Tourism increases slowing
What is so ironic about the sense of alarm felt by tourism suppliers is that Mexico’s official tourist arrival numbers keep increasing year upon year. But those increases are slowing. They’re not keeping up with projections. They are not where they should be given the expansion of resort facilities, increasing numbers of rooms, and investments made. And though international tourism revenue between January and November 2018 grew by 5.1 per cent, totaling some $20 billion (384 billion pesos) that was the smallest increase since 2011.
Speaking at a tourism industry council in Mexico City recently, Pablo Azcarraga, president of the National Tourism Business Council, warned that the government’s decision to disband the CPTM and divert those funds to the Mayan Train project, along with the ever-present shadow of violent crime, will cause Mexico to lose billions of pesos in revenue and jobs ‘and the tourism sector will disappear’. The US State Department, Travel Canada, and the UK’s Foreign and Commonwealth Office have all warned their citizens to avoid travel to substantial areas of Mexico. The State Department has, in fact, issued either ‘Do not travel’ or ‘Reconsider Travel’ to at least 15 of Mexico’s 31 states. Azcarraga also acknowledged that the train would enrich Mexico’s overall tourism product, but it too would need to be promoted.
The Mexican tourism model must change in order to be able to compete in a changing tourism market and to support more inclusive, sustainable growth
Azcarraga further emphasised that hotels have suffered a 15-per-cent decline in profits in the first quarter of 2019 because they have had to lower their rates to maintain occupancy levels. And he added that in Cancun, the January occupancy rate of 70.7 per cent was the lowest since 2012, while Mexico City recorded a rate of only 54.2 per cent, the lowest since 2013.
Alex Zozaya, CEO of Apple Leisure Group, a major travel wholesaler in the Mexican market, is also critical of the government’s redirection of tourism promotion funding and decries the closing of its international tourism offices just as business is falling. He says that 2019 is worse than 2018, and not just in (hotel) occupancy, but in dropping rates. “When rates fall … so does the quality of the customer,” said Zoyaga, emphasising that the biggest decline is among groups booking high-end resorts. And in addition to oversupply, there is not only the ever-present issue of safety and violence, but now high-end beachside resorts are being beseiged by waves of smelly seaweed that continues to wash up on Yucatan’s once pristine beaches. Add to that a lot less advertising and promotion and ‘that is the perfect storm’.
Welcome: big spenders
But it would be inaccurate to characterise President Obrador’s vision of a new, diversified tourism as focused only on the train and the Yucatan. He has outlined a six-year strategy (he has promised not to run for an additional six-year presidential term), aiming advertising campaigns at wealthy countries such as the United Arab Emirates, Saudi Arabia, Japan, France, Italy, the UK, and Korea; enticing wealthier travellers prepared to spend more money; encouraging local businesses to start up in the areas being made accessible to these new tourists; ensuring visitors they will be safe and secure (always the elephant in the room at any discussion of Mexican tourism); creating more and better jobs in the tourism industry; and improving living conditions for tourism workers – including those working in the more affluent locations like Cancun.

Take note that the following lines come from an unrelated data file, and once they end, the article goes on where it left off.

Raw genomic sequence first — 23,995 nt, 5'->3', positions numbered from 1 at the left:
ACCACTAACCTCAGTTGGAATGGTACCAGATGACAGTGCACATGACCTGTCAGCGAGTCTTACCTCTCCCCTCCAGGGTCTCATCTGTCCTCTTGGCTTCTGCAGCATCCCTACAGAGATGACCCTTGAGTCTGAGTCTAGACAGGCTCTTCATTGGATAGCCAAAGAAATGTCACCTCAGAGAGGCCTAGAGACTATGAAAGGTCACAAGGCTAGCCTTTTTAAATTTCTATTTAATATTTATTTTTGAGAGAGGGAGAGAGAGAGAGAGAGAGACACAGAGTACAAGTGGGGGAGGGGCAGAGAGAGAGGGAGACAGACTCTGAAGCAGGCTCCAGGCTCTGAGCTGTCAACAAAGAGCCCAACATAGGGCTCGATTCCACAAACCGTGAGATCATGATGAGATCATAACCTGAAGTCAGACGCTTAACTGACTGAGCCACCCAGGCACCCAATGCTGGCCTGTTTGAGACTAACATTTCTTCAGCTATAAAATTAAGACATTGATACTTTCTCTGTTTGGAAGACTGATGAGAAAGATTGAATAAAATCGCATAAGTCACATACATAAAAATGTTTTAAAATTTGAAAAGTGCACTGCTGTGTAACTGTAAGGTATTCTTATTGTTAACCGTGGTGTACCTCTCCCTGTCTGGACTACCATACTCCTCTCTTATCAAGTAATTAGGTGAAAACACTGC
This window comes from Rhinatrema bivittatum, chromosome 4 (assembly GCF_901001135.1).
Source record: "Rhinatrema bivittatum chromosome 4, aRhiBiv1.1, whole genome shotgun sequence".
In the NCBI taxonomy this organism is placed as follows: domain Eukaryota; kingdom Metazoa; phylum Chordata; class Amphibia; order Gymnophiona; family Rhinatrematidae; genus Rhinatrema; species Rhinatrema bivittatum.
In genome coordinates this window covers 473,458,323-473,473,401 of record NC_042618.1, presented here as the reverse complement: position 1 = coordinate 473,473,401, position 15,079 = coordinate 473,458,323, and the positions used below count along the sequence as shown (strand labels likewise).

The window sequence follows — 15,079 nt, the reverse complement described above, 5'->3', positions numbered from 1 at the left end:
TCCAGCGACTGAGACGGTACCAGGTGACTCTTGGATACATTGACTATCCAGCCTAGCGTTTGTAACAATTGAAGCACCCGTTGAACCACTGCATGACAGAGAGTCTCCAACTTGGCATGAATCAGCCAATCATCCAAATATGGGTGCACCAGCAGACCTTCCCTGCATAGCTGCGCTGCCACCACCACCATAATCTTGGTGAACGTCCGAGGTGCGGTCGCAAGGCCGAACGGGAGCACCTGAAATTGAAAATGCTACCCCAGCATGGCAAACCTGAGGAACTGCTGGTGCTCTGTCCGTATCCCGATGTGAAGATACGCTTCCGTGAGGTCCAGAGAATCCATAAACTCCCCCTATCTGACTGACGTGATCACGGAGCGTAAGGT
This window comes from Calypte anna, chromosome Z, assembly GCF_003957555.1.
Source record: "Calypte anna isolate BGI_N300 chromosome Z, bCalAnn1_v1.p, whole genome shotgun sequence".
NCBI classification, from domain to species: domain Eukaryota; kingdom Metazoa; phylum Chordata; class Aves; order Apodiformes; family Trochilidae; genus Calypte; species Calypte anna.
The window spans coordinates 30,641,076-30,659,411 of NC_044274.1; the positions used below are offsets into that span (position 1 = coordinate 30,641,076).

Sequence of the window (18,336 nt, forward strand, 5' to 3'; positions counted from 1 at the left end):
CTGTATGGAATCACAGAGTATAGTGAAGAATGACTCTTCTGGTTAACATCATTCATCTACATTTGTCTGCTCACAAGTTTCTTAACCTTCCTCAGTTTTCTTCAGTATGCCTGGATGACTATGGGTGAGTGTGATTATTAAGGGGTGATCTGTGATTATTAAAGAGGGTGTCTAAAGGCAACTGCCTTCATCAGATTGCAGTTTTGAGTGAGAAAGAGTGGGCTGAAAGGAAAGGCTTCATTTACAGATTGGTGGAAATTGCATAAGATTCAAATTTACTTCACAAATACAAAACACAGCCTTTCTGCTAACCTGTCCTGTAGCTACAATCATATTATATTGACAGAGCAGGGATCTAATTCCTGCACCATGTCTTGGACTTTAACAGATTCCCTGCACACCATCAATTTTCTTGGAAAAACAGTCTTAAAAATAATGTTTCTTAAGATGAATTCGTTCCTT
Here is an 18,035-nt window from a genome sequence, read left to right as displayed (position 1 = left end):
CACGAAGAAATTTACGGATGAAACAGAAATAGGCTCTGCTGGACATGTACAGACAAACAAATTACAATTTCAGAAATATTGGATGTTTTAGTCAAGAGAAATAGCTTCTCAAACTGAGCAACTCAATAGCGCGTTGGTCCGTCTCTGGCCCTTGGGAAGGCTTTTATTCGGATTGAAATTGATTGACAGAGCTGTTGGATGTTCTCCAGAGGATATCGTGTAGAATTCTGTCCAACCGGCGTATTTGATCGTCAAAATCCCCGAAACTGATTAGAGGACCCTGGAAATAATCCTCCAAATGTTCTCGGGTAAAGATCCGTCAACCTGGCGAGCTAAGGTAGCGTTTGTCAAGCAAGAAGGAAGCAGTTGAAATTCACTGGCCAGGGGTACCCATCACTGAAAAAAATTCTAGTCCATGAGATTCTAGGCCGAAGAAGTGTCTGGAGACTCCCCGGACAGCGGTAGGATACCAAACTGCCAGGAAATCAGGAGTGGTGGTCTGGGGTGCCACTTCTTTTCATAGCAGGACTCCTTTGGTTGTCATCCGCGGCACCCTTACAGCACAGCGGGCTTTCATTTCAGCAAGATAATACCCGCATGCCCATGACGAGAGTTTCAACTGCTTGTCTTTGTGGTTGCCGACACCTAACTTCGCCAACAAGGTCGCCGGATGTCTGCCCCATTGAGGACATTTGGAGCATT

It’s a strategy quite consistent with the position recently articulated by OECD Secretary General Jose Angel Gurria on the organisation’s review of Tourism Policy in Mexico. Gurria emphasised that though Mexican tourism numbers have grown, ‘growth of the country’s tourism sector has not been what it should be in the view of OECD’. He noted that such growth has fallen short of the overall growth in the world economy, and tourism in Mexico is ‘facing structural changes as the sector’s success has been based on the development of large resorts in major coastal destinations … a model [that] is becoming vulnerable to changing demand patterns and environmental concerns’.
Gurria asserted: “The Mexican tourism model must change in order to be able to compete in a changing tourism market and to support more inclusive, sustainable growth. This would require that government agencies develop better links with a more diverse, segmented group of small enterprises, and micro businesses, as well as policies to support smaller-scale projects.”
That sounds like it could have come from Amlo’s playbook. Given the riches of Mexico’s geography and heritage, there seems to be no shortage of attractions for tourists from any country – the frozen North or its tropical or sub-tropical neighbours. But staying ahead of the game is a tough business. It requires change and agility. It’s not enough to sit on one’s laurels, especially when the seaweed is clutching at your ankles.